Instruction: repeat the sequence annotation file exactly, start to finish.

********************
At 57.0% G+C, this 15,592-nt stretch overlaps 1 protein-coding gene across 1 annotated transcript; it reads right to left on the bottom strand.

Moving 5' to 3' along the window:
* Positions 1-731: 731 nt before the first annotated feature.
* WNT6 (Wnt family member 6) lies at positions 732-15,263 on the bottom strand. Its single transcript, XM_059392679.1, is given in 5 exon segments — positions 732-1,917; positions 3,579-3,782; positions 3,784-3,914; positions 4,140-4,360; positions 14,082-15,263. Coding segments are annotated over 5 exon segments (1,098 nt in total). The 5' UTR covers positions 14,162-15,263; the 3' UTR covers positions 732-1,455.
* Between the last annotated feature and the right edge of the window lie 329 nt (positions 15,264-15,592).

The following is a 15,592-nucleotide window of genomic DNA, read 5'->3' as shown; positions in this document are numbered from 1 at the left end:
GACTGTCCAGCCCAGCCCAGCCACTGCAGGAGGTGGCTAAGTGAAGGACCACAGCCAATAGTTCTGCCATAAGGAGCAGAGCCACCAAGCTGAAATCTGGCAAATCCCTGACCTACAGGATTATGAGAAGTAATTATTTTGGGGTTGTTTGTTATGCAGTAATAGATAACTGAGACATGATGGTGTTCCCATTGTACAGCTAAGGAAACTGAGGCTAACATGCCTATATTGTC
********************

At 57.0% G+C, this 15,592-nt stretch overlaps 1 protein-coding gene across 1 annotated transcript; it reads right to left on the bottom strand.

Moving 5' to 3' along the window:
* Positions 1-731: 731 nt before the first annotated feature.
* WNT6 (Wnt family member 6) lies at positions 732-15,263 on the bottom strand. Its single transcript, XM_059392679.1, is given in 5 exon segments — positions 732-1,917; positions 3,579-3,782; positions 3,784-3,914; positions 4,140-4,360; positions 14,082-15,263. Coding segments are annotated over 5 exon segments (1,098 nt in total). The 5' UTR covers positions 14,162-15,263; the 3' UTR covers positions 732-1,455.
* Between the last annotated feature and the right edge of the window lie 329 nt (positions 15,264-15,592).

The following is a 15,592-nucleotide window of genomic DNA, read 5'->3' as shown; positions in this document are numbered from 1 at the left end:
GACTGTCCAGCCCAGCCCAGCCACTGCAGGAGGTGGCTAAGTGAAGGACCACAGCCAATAGTTCTGCCATAAGGAGCAGAGCCACCAAGCTGAAATCTGGCAAATCCCTGACCTACAGGATTATGAGAAGTAATTATTTTGGGGTTGTTTGTTATGCAGTAATAGATAACTGAGACATGATGGTGTTCCCATTGTACAGCTAAGGAAACTGAGGCTAACATGCCTATATTGTC